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Record number of viticulture students

Published: Thu 13 Nov 2008 01:45 PM
Media Release from Otago Polytechnic
13 November 2008
Record number of viticulture students good news for wine industry
In a boost to the local wine industry, a record 45 students are participating in Central Otago Polytechnic’s viticulture programme this year.
Nick Mills, President of Central Otago Winegrowers Association (COWA) said he was thrilled about the number of students coming through the programme.
“This is great news for the wine industry. It means we’ll potentially see a lot of educated and highly skilled people entering the industry - many applying their talents locally.
“We have enjoyed a strong relationship with the Polytech for some time now and we’ll continue to work with them in growing the industry into the future. We really appreciate the support we get from them, it’s fantastic.”
Raewyn Paviour, Lecturer at Otago Polytech said the success of the course was an example of what could be achieved when industry and training facility worked together.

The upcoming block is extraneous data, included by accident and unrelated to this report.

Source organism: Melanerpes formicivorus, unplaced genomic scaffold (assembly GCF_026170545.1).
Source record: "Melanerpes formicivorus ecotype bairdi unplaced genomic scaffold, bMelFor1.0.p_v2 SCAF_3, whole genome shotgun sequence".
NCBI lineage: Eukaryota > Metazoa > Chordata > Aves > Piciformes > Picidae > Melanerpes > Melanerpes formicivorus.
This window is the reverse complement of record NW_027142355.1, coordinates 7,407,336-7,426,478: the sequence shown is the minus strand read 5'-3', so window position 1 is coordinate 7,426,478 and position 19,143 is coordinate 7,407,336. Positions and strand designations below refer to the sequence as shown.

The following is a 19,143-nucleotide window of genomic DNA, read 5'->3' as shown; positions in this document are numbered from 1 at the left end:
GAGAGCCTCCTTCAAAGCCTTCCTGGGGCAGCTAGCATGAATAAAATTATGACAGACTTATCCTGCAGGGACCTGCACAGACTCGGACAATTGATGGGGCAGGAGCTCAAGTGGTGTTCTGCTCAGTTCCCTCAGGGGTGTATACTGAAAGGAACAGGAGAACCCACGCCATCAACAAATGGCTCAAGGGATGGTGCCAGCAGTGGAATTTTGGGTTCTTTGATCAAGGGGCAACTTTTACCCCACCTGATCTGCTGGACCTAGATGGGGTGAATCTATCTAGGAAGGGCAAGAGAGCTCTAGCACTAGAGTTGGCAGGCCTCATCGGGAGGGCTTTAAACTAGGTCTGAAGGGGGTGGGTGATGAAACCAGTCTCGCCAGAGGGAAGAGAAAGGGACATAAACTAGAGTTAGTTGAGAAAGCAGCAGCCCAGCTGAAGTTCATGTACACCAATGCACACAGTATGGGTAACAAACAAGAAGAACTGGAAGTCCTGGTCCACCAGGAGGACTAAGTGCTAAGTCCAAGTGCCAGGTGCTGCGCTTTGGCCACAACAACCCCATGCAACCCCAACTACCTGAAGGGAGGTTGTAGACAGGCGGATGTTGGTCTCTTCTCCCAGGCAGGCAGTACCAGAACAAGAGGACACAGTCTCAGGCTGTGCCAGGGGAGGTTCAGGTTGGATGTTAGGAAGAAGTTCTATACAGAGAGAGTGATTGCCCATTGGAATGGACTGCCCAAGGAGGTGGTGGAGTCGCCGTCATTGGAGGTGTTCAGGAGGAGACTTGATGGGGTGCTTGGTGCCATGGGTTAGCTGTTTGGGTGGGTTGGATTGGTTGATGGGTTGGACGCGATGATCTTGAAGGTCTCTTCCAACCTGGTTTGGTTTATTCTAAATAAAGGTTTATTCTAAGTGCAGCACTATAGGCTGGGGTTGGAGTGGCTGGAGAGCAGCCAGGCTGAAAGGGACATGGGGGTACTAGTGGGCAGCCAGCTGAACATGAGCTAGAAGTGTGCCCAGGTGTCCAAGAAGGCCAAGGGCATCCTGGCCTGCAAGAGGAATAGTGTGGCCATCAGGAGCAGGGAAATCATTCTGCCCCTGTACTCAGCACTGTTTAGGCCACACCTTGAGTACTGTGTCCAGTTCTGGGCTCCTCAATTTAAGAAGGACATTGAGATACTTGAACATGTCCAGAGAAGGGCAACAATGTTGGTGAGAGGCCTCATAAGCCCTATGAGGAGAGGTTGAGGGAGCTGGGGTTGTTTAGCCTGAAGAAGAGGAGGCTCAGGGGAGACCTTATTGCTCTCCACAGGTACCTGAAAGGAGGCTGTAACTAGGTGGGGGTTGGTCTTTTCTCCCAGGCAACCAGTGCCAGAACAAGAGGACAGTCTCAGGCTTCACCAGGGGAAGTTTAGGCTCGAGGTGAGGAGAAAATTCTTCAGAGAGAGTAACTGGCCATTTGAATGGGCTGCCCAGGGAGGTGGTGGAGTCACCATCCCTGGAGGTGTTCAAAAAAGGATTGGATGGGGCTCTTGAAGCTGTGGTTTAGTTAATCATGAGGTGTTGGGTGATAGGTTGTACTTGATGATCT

“Our work as a polytech has to be relevant to our students and to their career paths which means we need to have a good understanding of what the industry needs from our qualifications.  We also need to be aware of how students can finance their studies and how we can recognise work they’ve already done in a given industry.
“We use a process called Recognition of Prior Learning (RPL) which allows us to credit students for prior experience or education and enables us to offer a more flexible programme.”
Ms Paviour said the Polytechnic had also recently modified the course so that students could remain working full time and study towards their qualification through a fully supported e-learning distance programme, rather than attend a full time programme.
“This way students can start whenever they like throughout the year and can literally be anywhere in the world. Most of our students work locally, but we do have others in Gisborne, Waipara and Australia.
“Many of our diploma students work as supervisors or managers in vineyards while they’re studying. It’s a cost effective way for them to gain their qualification and they love the real life hands-on approach to learning.
“Approximately half of our apprentices in the certificate level course have expressed a wish to continue on with their studies and complete their Diploma in Viticulture.”
Ends

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